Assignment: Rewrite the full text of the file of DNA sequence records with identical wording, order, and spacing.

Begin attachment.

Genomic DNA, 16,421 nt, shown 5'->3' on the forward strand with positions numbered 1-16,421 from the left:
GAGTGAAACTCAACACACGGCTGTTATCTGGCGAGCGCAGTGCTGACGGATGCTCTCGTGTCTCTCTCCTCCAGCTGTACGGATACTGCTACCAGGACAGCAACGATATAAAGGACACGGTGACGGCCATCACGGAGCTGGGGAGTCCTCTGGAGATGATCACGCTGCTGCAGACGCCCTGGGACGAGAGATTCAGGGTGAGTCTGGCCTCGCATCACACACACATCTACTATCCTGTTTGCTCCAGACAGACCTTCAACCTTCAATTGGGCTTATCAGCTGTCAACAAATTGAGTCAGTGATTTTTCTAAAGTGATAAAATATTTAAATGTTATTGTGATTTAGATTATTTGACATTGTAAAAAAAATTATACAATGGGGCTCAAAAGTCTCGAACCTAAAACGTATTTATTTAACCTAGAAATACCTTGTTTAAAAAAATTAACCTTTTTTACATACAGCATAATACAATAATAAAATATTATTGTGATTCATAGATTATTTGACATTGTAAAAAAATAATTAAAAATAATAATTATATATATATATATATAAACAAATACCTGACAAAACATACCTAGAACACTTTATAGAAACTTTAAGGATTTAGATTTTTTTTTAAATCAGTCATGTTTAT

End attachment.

Genomic DNA, 16,421 nt, shown 5'->3' on the forward strand with positions numbered 1-16,421 from the left:
GAGTGAAACTCAACACACGGCTGTTATCTGGCGAGCGCAGTGCTGACGGATGCTCTCGTGTCTCTCTCCTCCAGCTGTACGGATACTGCTACCAGGACAGCAACGATATAAAGGACACGGTGACGGCCATCACGGAGCTGGGGAGTCCTCTGGAGATGATCACGCTGCTGCAGACGCCCTGGGACGAGAGATTCAGGGTGAGTCTGGCCTCGCATCACACACACATCTACTATCCTGTTTGCTCCAGACAGACCTTCAACCTTCAATTGGGCTTATCAGCTGTCAACAAATTGAGTCAGTGATTTTTCTAAAGTGATAAAATATTTAAATGTTATTGTGATTTAGATTATTTGACATTGTAAAAAAAATTATACAATGGGGCTCAAAAGTCTCGAACCTAAAACGTATTTATTTAACCTAGAAATACCTTGTTTAAAAAAATTAACCTTTTTTACATACAGCATAATACAATAATAAAATATTATTGTGATTCATAGATTATTTGACATTGTAAAAAAATAATTAAAAATAATAATTATATATATATATATATAAACAAATACCTGACAAAACATACCTAGAACACTTTATAGAAACTTTAAGGATTTAGATTTTTTTTTAAATCAGTCATGTTTAT